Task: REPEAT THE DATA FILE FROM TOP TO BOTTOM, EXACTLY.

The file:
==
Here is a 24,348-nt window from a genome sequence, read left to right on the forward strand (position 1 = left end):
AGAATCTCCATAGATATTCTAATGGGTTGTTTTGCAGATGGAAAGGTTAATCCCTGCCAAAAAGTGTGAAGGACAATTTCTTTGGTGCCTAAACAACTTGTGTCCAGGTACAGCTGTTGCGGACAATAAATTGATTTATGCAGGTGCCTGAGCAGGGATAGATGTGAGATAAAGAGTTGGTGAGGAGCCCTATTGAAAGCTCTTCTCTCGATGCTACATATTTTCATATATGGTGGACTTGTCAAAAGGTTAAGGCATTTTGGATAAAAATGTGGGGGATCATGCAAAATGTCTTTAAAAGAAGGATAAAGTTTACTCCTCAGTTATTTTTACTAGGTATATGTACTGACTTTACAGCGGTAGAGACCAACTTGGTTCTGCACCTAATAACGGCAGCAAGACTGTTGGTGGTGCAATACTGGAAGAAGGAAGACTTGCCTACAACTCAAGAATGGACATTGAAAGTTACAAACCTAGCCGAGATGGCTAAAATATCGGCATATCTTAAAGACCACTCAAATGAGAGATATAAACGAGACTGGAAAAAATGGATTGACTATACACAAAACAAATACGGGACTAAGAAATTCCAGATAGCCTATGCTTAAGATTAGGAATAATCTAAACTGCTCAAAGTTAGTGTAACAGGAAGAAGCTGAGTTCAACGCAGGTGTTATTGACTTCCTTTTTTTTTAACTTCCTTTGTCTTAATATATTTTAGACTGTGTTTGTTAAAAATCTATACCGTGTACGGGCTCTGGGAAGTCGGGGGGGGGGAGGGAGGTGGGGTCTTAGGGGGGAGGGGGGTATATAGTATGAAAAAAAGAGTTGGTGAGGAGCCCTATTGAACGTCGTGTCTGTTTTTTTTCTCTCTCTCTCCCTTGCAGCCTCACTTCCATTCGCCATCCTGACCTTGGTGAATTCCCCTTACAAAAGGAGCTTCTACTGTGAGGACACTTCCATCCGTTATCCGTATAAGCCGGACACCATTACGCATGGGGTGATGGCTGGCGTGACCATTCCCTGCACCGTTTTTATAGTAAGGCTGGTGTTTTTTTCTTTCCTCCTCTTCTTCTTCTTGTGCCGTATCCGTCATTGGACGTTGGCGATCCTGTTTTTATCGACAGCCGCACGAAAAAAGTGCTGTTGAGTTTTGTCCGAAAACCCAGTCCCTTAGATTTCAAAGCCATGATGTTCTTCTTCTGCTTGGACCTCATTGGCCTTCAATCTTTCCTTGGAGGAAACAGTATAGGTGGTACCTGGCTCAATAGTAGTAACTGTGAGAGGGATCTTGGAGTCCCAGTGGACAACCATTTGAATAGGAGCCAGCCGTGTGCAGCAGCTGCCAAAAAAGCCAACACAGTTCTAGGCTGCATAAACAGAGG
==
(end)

Here is a 24,348-nt window from a genome sequence, read left to right on the forward strand (position 1 = left end):
AGAATCTCCATAGATATTCTAATGGGTTGTTTTGCAGATGGAAAGGTTAATCCCTGCCAAAAAGTGTGAAGGACAATTTCTTTGGTGCCTAAACAACTTGTGTCCAGGTACAGCTGTTGCGGACAATAAATTGATTTATGCAGGTGCCTGAGCAGGGATAGATGTGAGATAAAGAGTTGGTGAGGAGCCCTATTGAAAGCTCTTCTCTCGATGCTACATATTTTCATATATGGTGGACTTGTCAAAAGGTTAAGGCATTTTGGATAAAAATGTGGGGGATCATGCAAAATGTCTTTAAAAGAAGGATAAAGTTTACTCCTCAGTTATTTTTACTAGGTATATGTACTGACTTTACAGCGGTAGAGACCAACTTGGTTCTGCACCTAATAACGGCAGCAAGACTGTTGGTGGTGCAATACTGGAAGAAGGAAGACTTGCCTACAACTCAAGAATGGACATTGAAAGTTACAAACCTAGCCGAGATGGCTAAAATATCGGCATATCTTAAAGACCACTCAAATGAGAGATATAAACGAGACTGGAAAAAATGGATTGACTATACACAAAACAAATACGGGACTAAGAAATTCCAGATAGCCTATGCTTAAGATTAGGAATAATCTAAACTGCTCAAAGTTAGTGTAACAGGAAGAAGCTGAGTTCAACGCAGGTGTTATTGACTTCCTTTTTTTTTAACTTCCTTTGTCTTAATATATTTTAGACTGTGTTTGTTAAAAATCTATACCGTGTACGGGCTCTGGGAAGTCGGGGGGGGGGAGGGAGGTGGGGTCTTAGGGGGGAGGGGGGTATATAGTATGAAAAAAAGAGTTGGTGAGGAGCCCTATTGAACGTCGTGTCTGTTTTTTTTCTCTCTCTCTCCCTTGCAGCCTCACTTCCATTCGCCATCCTGACCTTGGTGAATTCCCCTTACAAAAGGAGCTTCTACTGTGAGGACACTTCCATCCGTTATCCGTATAAGCCGGACACCATTACGCATGGGGTGATGGCTGGCGTGACCATTCCCTGCACCGTTTTTATAGTAAGGCTGGTGTTTTTTTCTTTCCTCCTCTTCTTCTTCTTGTGCCGTATCCGTCATTGGACGTTGGCGATCCTGTTTTTATCGACAGCCGCACGAAAAAAGTGCTGTTGAGTTTTGTCCGAAAACCCAGTCCCTTAGATTTCAAAGCCATGATGTTCTTCTTCTGCTTGGACCTCATTGGCCTTCAATCTTTCCTTGGAGGAAACAGTATAGGTGGTACCTGGCTCAATAGTAGTAACTGTGAGAGGGATCTTGGAGTCCCAGTGGACAACCATTTGAATAGGAGCCAGCCGTGTGCAGCAGCTGCCAAAAAAGCCAACACAGTTCTAGGCTGCATAAACAGAGG